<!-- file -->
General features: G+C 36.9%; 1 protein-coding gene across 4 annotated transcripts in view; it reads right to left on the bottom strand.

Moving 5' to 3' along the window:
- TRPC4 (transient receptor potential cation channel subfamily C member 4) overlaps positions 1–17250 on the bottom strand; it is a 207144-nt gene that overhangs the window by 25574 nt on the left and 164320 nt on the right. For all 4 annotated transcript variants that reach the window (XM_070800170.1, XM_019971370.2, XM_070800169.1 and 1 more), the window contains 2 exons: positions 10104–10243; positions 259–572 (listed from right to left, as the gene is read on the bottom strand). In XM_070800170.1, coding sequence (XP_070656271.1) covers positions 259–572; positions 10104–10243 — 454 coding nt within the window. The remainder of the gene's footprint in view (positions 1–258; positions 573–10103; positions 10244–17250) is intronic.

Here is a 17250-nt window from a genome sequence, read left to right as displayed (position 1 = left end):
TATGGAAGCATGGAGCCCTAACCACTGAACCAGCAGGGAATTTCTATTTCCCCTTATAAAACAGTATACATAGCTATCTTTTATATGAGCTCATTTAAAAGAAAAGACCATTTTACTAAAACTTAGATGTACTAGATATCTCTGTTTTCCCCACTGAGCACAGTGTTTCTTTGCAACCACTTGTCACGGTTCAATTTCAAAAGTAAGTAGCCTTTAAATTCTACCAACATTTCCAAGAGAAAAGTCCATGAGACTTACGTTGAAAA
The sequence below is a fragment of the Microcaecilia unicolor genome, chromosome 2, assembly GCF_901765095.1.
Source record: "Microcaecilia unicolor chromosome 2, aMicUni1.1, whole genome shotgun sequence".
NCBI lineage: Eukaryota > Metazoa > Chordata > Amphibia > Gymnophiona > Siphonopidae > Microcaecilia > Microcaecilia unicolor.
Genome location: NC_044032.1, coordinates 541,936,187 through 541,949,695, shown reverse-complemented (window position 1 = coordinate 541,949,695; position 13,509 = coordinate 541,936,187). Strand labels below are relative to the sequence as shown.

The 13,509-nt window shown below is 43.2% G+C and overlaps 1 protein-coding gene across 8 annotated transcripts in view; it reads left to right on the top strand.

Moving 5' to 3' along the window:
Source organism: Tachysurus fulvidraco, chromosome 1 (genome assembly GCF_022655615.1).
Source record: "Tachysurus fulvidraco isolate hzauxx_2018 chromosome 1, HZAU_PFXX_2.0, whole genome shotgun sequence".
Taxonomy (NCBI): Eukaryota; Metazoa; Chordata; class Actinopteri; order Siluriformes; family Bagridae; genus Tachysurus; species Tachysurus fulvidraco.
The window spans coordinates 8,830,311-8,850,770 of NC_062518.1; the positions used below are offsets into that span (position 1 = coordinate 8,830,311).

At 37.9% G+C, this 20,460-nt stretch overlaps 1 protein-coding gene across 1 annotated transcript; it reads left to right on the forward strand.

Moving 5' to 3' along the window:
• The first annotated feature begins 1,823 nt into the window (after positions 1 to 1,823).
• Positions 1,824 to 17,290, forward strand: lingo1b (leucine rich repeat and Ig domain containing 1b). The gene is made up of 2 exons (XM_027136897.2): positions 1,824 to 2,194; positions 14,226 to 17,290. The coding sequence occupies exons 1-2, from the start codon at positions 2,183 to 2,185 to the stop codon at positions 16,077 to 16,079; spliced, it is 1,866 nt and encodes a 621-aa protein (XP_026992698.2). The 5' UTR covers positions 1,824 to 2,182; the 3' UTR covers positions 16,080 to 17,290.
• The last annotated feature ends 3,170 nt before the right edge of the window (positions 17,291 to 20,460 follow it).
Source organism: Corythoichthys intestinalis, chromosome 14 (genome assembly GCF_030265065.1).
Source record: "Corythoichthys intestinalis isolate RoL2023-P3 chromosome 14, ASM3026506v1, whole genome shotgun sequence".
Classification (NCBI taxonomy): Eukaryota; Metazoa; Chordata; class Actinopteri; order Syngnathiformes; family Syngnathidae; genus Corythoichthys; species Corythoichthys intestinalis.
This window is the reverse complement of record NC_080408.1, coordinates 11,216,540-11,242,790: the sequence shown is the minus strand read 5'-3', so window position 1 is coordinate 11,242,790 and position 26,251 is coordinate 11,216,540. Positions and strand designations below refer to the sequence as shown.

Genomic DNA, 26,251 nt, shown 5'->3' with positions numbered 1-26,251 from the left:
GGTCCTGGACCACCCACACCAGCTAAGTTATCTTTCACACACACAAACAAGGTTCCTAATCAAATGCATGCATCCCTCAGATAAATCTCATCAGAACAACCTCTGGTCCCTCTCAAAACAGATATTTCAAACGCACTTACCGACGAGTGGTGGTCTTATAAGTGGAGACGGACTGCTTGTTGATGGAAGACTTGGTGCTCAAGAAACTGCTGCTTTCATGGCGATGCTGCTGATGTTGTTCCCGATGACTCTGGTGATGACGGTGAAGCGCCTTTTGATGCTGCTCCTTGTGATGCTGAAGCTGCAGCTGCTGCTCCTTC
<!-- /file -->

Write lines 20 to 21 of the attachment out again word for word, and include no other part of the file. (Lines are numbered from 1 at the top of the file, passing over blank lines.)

• The last annotated feature ends 3,170 nt before the right edge of the window (positions 17,291 to 20,460 follow it).
Source organism: Corythoichthys intestinalis, chromosome 14 (genome assembly GCF_030265065.1).